By Gamal Hennessy
Imagine you wrote a story. It’s a popular story, selling forty-four million copies over 14 connected novels spanning from 1990 to 2013. Now imagine your type of story is popular, because stories in the same fantasy genre, like The Hobbit and Game of Thrones, have been cleaning up in movies, TV and video games. Finally, imagine you’ve licensed your story to a production company created just to produce your work and they signed a distribution deal with Universal to distribute your story to the masses.
Are you excited? Can you see yourself inviting J.K. Rowling and George R.R. Martin to your castle in Davos for a poker game with solid gold chips? Hold that thought.
What if I told you there is such a story, The Wheel of Time written by Robert Jordan? What if I also told you the only TV or movie adaptation ever made of this story in thirteen years was a half hour TV show that aired on FXX at 1:30 am without any advertising, marketing or official notice? What if I told you the show was thrown together weeks before without the knowledge or consent of Jordan’s estate? (See The Sad Lesson of The Wheel of Time) It’s not as exciting now, is it?
The Wheel of Time problem stems from two related contract concepts. The first is the loss of control a writer gives up in exchange for optioning his book, play or comic to be made into a movie (See Losing Control and Loving It). This is a normal aspect of film licensing. Most of the time, a competent production company can adapt a written story to the aesthetics of the screen in a way that makes money. The production company in this case seems unwilling or unable to bring the book to life.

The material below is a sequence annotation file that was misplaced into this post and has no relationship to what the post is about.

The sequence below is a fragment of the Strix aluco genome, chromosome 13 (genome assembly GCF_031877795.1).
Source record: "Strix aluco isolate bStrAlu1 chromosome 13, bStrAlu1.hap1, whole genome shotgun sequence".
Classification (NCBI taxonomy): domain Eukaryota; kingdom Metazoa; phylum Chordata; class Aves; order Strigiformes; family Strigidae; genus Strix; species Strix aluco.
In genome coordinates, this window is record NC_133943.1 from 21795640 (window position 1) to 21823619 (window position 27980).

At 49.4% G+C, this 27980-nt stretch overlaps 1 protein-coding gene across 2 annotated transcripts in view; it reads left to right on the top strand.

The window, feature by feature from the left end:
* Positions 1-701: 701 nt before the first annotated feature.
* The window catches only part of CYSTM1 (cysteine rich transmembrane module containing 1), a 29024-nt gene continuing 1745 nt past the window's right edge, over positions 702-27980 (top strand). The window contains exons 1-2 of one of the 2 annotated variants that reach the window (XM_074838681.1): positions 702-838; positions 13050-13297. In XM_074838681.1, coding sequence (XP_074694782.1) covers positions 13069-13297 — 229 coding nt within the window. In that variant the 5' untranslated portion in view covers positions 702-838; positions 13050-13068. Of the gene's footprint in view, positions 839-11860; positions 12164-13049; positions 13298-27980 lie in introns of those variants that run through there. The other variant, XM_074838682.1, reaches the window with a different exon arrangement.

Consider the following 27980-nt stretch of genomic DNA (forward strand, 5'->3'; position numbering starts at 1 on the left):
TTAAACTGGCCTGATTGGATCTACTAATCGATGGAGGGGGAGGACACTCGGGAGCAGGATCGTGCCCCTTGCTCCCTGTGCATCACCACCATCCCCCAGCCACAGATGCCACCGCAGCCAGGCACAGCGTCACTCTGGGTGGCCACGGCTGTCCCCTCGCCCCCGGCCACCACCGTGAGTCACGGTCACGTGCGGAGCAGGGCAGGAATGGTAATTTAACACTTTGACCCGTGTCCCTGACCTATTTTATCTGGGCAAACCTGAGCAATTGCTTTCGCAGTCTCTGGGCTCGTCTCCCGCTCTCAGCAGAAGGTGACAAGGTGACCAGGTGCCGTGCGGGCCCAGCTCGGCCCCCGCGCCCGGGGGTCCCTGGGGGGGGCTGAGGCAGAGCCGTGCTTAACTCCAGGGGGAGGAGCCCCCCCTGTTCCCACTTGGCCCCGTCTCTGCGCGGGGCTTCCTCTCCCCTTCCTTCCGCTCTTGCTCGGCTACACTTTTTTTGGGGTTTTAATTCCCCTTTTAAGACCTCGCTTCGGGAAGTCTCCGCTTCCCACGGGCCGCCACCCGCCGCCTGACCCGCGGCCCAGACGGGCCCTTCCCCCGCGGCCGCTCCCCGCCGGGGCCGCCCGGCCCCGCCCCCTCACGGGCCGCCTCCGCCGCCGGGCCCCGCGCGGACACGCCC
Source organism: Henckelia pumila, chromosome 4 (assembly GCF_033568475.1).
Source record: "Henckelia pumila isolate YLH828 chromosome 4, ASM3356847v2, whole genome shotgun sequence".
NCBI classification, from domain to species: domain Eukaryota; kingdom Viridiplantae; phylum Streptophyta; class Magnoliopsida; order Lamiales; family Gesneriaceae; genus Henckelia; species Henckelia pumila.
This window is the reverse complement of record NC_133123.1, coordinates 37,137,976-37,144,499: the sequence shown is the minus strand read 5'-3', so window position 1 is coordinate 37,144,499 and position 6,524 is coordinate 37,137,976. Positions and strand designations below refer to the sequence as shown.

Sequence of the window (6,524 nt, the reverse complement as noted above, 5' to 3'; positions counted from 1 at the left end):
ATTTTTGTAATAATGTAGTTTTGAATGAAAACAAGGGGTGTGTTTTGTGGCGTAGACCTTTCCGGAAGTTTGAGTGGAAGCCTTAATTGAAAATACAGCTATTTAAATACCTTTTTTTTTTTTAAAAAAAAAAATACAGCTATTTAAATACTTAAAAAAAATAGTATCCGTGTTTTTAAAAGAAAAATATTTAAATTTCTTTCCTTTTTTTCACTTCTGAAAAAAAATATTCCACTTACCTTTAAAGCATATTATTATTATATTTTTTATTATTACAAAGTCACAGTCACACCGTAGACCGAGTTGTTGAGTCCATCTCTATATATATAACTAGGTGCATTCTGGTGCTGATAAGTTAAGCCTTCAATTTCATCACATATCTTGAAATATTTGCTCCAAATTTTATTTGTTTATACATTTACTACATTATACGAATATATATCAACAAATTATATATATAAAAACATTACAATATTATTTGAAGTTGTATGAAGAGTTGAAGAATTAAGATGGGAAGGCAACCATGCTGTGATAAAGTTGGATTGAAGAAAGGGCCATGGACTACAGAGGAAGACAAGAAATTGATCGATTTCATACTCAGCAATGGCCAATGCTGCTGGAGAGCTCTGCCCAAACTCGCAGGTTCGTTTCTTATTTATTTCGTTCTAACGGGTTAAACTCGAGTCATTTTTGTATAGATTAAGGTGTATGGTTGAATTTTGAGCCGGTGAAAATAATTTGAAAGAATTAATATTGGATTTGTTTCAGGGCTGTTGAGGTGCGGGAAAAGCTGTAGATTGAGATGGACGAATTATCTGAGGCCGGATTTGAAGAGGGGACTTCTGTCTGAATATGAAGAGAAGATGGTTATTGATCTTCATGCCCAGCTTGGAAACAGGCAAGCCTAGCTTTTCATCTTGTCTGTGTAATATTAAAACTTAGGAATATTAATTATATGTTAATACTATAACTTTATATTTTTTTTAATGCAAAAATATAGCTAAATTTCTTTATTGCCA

The second problem revolves around the retention of rights. Many licenses for literary properties only last a certain number of years. This is known as the term. The term can be extended as long as the company holding the license continues to release work based on the story. You can see quite a few examples of this in modern film. To a certain extent, the Spider-Man, Fantastic Four and X-Men franchises all get new films every few years to prevent Disney/Marvel from becoming even more of an entertainment juggernaut than it already is (See Is the New Marvel Universe a Secret War on Fox Super Hero Films?). But in the case of Fox and Sony, the source material gets a big budget treatment and star power put behind it. The movies aren’t thrown on to a third tier cable station in the middle of the night without anyone knowing about it.
Hope isn’t lost for an authentic Wheel of Time TV franchise. Many popular characters, including Superman, Terminator, James Bond and Spiderman had to fight in court before they could fight on screen. But creative professionals need to learn from the Wheel of Time debacle. Not every deal is a good deal. Time frame and control of rights matter, even when you’re a novelist or comic author thinking about movie rights. You might not be in the best position to make a deal (See David vs. Goliath), but you and your attorney should strive to give your property the best chance for success (See Treat Your Art as an Investment)
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